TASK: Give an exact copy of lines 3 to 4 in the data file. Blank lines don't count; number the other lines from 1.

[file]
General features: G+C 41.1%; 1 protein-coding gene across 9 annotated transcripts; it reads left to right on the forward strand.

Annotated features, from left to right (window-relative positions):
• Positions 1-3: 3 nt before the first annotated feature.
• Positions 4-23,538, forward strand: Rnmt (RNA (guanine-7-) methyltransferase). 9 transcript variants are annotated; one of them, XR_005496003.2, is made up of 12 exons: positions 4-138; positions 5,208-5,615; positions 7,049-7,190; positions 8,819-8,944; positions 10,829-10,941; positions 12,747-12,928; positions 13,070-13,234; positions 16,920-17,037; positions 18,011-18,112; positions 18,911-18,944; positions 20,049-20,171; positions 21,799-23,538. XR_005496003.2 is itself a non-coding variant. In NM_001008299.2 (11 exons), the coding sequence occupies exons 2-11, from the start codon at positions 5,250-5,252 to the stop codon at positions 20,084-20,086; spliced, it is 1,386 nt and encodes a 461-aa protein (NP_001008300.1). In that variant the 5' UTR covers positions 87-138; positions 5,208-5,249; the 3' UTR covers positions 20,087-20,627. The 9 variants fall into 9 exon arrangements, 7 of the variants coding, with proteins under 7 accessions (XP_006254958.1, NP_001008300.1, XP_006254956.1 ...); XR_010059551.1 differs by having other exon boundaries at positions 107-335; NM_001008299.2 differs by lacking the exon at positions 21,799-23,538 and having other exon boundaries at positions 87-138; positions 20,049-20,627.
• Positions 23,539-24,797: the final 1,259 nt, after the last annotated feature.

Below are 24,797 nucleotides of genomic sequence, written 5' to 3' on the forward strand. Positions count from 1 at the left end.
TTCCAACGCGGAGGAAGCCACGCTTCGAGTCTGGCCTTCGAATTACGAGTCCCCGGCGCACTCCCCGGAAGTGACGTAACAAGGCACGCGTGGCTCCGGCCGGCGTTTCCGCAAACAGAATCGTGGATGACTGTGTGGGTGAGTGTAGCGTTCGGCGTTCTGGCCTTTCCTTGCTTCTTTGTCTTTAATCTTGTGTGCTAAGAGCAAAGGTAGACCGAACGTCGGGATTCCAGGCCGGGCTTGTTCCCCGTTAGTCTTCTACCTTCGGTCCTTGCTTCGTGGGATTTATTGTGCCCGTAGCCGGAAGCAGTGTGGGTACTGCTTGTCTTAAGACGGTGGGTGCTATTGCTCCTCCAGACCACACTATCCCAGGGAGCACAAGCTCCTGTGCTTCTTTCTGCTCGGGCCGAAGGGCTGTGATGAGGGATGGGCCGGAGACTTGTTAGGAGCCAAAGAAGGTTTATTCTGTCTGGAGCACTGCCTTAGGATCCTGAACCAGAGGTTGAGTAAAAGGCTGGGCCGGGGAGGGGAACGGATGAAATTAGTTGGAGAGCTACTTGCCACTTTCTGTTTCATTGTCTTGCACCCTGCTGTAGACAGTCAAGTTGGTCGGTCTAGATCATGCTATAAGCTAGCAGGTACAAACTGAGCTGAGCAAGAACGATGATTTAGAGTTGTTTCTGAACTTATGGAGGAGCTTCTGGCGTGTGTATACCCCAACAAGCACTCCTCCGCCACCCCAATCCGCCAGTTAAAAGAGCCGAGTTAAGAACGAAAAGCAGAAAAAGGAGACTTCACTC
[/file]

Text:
• Positions 1-3: 3 nt before the first annotated feature.
• Positions 4-23,538, forward strand: Rnmt (RNA (guanine-7-) methyltransferase). 9 transcript variants are annotated; one of them, XR_005496003.2, is made up of 12 exons: positions 4-138; positions 5,208-5,615; positions 7,049-7,190; positions 8,819-8,944; positions 10,829-10,941; positions 12,747-12,928; positions 13,070-13,234; positions 16,920-17,037; positions 18,011-18,112; positions 18,911-18,944; positions 20,049-20,171; positions 21,799-23,538. XR_005496003.2 is itself a non-coding variant. In NM_001008299.2 (11 exons), the coding sequence occupies exons 2-11, from the start codon at positions 5,250-5,252 to the stop codon at positions 20,084-20,086; spliced, it is 1,386 nt and encodes a 461-aa protein (NP_001008300.1). In that variant the 5' UTR covers positions 87-138; positions 5,208-5,249; the 3' UTR covers positions 20,087-20,627. The 9 variants fall into 9 exon arrangements, 7 of the variants coding, with proteins under 7 accessions (XP_006254958.1, NP_001008300.1, XP_006254956.1 ...); XR_010059551.1 differs by having other exon boundaries at positions 107-335; NM_001008299.2 differs by lacking the exon at positions 21,799-23,538 and having other exon boundaries at positions 87-138; positions 20,049-20,627.